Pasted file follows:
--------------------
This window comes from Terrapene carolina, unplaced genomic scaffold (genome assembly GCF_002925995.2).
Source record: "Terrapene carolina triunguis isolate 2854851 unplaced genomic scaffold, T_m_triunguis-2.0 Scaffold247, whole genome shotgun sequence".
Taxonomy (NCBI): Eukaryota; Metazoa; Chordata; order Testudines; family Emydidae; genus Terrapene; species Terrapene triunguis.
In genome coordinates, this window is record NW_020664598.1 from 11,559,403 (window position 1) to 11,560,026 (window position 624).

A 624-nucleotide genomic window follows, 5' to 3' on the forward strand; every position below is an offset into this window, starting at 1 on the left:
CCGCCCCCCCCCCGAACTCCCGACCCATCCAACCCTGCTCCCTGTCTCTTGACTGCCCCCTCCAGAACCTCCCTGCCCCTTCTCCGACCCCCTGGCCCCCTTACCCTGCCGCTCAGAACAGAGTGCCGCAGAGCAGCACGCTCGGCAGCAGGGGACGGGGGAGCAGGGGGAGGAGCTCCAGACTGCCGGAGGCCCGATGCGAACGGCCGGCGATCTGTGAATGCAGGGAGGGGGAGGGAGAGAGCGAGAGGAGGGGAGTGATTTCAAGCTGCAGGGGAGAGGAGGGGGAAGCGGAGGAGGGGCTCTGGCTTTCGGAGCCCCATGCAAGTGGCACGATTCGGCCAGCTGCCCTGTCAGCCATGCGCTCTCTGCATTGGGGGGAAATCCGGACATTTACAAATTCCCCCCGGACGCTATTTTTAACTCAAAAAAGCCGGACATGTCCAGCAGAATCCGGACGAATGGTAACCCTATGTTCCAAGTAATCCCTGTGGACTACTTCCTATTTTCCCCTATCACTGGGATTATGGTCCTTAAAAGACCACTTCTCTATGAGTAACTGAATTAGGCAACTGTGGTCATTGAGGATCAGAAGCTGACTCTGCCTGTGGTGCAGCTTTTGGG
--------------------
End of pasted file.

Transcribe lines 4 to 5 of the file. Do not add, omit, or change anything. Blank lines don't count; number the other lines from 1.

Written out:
In genome coordinates, this window is record NW_020664598.1 from 11,559,403 (window position 1) to 11,560,026 (window position 624).

A 624-nucleotide genomic window follows, 5' to 3' on the forward strand; every position below is an offset into this window, starting at 1 on the left: